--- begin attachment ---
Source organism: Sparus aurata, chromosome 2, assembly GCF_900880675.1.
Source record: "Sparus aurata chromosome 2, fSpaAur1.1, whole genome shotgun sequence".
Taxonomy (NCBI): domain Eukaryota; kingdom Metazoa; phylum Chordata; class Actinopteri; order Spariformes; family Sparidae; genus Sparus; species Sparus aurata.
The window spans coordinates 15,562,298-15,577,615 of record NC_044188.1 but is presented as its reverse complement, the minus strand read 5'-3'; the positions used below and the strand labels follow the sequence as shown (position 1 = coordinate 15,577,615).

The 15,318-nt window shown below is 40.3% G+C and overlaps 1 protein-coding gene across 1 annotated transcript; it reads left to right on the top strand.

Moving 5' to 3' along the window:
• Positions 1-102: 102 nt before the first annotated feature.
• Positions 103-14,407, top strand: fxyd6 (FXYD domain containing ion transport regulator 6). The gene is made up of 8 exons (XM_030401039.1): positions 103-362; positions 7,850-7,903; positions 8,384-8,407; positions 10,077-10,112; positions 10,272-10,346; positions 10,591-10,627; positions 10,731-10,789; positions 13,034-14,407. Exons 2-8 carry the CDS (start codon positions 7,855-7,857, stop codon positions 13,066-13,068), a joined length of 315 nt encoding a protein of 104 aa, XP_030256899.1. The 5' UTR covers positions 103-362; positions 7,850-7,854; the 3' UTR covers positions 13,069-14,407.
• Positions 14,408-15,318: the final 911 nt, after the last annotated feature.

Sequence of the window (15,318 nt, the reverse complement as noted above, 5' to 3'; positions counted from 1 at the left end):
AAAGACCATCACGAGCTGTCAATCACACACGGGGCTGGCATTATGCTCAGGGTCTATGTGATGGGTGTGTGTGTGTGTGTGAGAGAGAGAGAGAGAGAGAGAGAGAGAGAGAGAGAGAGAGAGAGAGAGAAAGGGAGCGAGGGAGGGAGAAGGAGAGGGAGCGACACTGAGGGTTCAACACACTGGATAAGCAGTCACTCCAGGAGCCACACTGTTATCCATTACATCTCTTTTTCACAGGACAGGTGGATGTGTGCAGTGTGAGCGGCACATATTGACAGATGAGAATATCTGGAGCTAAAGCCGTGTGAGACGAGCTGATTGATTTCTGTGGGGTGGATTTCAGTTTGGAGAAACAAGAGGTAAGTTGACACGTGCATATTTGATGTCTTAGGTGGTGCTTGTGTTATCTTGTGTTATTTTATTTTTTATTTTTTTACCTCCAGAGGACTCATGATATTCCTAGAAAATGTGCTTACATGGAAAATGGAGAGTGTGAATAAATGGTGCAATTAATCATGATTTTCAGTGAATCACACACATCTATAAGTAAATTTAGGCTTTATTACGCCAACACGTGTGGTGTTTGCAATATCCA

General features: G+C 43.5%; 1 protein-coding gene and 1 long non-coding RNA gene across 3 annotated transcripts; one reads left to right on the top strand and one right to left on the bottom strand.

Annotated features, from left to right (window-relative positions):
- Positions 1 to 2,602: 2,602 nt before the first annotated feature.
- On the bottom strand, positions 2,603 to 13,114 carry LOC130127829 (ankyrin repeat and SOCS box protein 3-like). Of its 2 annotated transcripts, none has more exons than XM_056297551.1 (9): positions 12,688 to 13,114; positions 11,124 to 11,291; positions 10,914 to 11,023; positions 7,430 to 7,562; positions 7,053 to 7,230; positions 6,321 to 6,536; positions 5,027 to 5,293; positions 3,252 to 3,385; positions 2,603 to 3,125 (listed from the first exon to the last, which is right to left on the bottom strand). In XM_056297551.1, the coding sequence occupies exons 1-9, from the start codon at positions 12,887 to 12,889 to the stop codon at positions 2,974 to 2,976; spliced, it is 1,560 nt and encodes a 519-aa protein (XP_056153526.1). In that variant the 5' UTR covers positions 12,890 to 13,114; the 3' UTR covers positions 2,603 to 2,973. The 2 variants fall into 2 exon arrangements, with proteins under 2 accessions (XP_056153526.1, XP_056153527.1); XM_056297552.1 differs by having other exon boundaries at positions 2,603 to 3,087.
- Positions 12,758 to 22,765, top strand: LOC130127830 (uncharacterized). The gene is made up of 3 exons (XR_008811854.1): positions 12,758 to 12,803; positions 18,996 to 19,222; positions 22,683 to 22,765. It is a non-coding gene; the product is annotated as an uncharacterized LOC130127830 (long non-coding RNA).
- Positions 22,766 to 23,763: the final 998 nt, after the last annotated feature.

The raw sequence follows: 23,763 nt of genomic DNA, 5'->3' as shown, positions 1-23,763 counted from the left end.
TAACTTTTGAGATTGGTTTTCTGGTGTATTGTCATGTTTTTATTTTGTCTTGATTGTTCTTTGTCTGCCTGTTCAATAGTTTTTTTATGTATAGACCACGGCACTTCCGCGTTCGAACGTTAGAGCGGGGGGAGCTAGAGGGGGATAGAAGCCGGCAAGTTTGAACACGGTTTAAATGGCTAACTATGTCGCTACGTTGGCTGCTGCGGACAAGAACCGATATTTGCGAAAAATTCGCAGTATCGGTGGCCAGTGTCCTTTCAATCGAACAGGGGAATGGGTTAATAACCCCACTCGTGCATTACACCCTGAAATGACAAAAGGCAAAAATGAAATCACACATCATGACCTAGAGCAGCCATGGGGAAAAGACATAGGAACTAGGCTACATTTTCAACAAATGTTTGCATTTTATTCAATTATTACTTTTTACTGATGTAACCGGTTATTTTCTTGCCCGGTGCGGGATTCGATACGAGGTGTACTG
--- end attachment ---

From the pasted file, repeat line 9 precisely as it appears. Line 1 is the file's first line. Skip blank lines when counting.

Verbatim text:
• Positions 14,408-15,318: the final 911 nt, after the last annotated feature.